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The room of the ancestors

The room of the ancestors is a dependency of the party hall of the Jubilee temple built by King Tutmosis III to celebrate his first 'Party'. The 'camera' is part of the work begun by the king in the Karnak temple precincts in Luxor. It carries on its walls the list of sixty-one kings, known as the royal table of Karnak or list of kings of Karnak of the Ancient Egyptian Empire.

The east and west walls are decorated with representations of the king making offerings to the kings who preceded it. In front of him, sixty-one kings, grouped into dynasties, are distributed on the three walls of the east, south and west of the room. Only 39 names are legible. The upper room of the eastern and southern walls includes all the dynasties of the Old Kingdom, although some kings are missing, as are the kings of the eleventh and seventeenth dynasties.

The story of how this work came to France is unique and shows what was the persecution of millenary objects at the time. In 1843 Karl Richard Lepsius led a German expedition that ascended the Nile to Karnak to take over the 'camera' on behalf of the Berlin Museum and transport it to Germany. The French explorer and archaeologist Émile Prisse d'Avesnes, in addition to forbidding the Egyptian authorities to take it away, dismantled the blocks of the 'chamber' at night in order to repatriate them to France. The Frenchman would declare at that time: 'In Egypt, already so impoverished by the devastating Muslims and European speculators, a learned society has descended as an invasion of barbarians to carry what little remains of the admirable Egyptian monuments. Outraged by all these devastations that I can not resist, I have decided to request a mission to avoid part of this debacle in France.'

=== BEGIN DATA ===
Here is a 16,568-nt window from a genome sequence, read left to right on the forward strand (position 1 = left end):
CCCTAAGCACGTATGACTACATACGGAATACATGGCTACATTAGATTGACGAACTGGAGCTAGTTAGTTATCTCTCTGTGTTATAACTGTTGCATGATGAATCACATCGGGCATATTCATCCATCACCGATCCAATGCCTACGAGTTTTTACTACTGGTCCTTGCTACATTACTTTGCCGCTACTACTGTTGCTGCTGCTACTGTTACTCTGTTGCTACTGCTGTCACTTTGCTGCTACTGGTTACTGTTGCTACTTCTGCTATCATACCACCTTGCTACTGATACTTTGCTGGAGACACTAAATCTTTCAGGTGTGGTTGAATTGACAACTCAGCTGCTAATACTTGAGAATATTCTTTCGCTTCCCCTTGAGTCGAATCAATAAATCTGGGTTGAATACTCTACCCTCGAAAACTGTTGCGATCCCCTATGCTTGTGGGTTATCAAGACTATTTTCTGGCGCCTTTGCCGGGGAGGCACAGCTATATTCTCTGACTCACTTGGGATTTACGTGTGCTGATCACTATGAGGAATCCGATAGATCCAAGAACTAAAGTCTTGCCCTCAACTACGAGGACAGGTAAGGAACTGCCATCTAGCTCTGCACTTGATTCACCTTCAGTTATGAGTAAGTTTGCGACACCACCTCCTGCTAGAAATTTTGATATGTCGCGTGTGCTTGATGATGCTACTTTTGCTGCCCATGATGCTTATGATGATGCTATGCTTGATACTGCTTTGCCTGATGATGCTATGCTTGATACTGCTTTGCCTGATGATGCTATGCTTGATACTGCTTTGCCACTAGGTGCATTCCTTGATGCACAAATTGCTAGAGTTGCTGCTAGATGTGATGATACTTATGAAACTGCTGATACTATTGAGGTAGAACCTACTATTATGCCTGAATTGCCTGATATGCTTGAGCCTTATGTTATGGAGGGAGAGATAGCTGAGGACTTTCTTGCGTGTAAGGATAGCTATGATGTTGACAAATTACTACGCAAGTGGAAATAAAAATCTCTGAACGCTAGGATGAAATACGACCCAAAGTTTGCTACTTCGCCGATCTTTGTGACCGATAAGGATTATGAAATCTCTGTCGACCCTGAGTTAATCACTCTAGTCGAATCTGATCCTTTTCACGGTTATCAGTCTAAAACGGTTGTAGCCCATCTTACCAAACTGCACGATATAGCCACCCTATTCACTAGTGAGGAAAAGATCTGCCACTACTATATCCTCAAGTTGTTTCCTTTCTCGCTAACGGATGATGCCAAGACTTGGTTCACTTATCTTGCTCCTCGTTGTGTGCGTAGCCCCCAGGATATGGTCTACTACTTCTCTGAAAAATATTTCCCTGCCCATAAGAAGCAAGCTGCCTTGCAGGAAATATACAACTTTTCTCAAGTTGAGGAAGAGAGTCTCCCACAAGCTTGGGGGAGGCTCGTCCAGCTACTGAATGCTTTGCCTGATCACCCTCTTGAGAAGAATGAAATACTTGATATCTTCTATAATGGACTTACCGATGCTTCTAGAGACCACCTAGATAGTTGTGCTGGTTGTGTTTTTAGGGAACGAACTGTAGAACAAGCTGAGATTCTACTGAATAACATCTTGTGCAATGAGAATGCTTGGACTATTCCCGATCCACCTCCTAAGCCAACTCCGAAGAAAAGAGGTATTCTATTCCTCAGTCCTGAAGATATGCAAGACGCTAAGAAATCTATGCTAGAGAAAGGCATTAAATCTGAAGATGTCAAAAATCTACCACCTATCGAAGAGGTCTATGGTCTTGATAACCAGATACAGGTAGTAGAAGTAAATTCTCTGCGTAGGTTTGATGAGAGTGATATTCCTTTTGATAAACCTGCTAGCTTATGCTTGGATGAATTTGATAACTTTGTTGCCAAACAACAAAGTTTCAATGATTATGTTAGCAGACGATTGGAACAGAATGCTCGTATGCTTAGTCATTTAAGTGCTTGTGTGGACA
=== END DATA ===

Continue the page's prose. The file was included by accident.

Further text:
After rearming the decorations by hand, he hands over the 'camera' to the Cabinet of the National Library Medal. In 1922, the Louvre recovered the blocks and restored the room.